New products & brands to help you bring the flavors of greenland to life.
New products & brands to help you bring the flavors of greenland to life.
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  • Angelica

    In a time, where what we eat is not only supposed to make us feel satiated, but also meant to give us an experience, and ideally out of the ordinary, the Greenlandic herbs are a treasure trove of new flavours.

    Angelica has been a cultural cornerstone for generations, and has recently seen a true renaissance with pioneers such as KVANN KOMPAGNIET reintroducing the herb not just in Greenland but worldwide to the joy and experience for all those who love an authentic story with taste.

    Angelica has a strong perfumed scent, reminiscent of anise, musk and orange. All parts of the plant are edible - the root can be chewed raw or cooked like other root vegetables; The leaf stalks can be eaten like celery, minced and mixed in salads or pickled as aromatic chutney; The seeds can be used as a spice and are excellent as flavour for schnapps. Furthermore candied stems make good candy.

    From Past to Present
    The collection of plants and berries has always taken place in Greenland and has previously been a very important element in the population’s foundation for survival and health. Especially angelica has had great significance due to its high content of vitamin C.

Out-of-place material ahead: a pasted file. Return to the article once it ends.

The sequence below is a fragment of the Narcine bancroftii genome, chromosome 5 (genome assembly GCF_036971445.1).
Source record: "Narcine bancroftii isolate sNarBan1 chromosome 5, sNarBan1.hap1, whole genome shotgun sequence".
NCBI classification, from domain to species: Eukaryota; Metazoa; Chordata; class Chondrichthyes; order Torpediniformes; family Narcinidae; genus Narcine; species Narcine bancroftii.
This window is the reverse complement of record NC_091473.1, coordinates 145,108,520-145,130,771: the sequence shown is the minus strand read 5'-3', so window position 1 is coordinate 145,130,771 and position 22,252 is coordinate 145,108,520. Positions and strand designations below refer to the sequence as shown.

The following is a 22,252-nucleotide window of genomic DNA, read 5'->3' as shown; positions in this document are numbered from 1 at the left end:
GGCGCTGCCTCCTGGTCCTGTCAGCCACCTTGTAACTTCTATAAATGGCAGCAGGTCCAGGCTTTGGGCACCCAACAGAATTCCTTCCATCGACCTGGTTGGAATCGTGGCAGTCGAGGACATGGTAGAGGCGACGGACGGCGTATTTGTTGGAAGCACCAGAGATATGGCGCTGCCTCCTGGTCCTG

The Angel Herb
    The legend goes that angelica was given to man by the archangel

    Gabriel, who appeared with the plant in his hand as a remedy against disease. Hence the name Angelica which means the herb of the archangel or simply angel herb.

    The fresh shots are picked from the wild angelica plant when it shoots up from the cold mountain. Only fresh and outer, green shots are picked and gathered at this time. A little further along in the season the immature green seeds are also harvested. Leaves and seeds have different tastes. In the very dry and clean arctic environment the leaves are hung out to dry in a shady place with good aeration. The humidity in Greenland is abnormally low and it is therefore unnecessary to use mechanical drying. When the moisture content of the leaves and seeds is down to a stable level below 6-7%, they are carefully packed and stored dry.

    Because of the extreme climate in Greenland, growing conditions for Greenlandic angelica collects a delicate flavour that cannot be found in similar species elsewhere.

  • Halibut w. Angelica seeds

    300 gr. halibut fillet
    15 gr. salt
    1½ dl. white wine vinegar
    ½ dl. water
    125 gr. sugar
    15 angelica seeds
    1 tsp. arctic thyme

    Cut the halibut into large cubes (about 1 x 1 cm).
    Set them into a deep dish or bowl and sprinkle salt over them.
    Cover them with cling-film and let them rest overnight in the refrigerator.
    Place vinegar, water and sugar into a saucepan and simmer over medium heat until the sugar melts. Then add the angelica and thyme. Remove from the heat and let cool until the marinade is lukewarm.
    Remove fish from refrigerator and drain off any excess liquid.
    Pour the vinegar marinade over the fish and place fish again in the refrigerator overnight.
    The next day, the halibut is ready for serving. Try serving this dish on a bed of rocket or baby salad.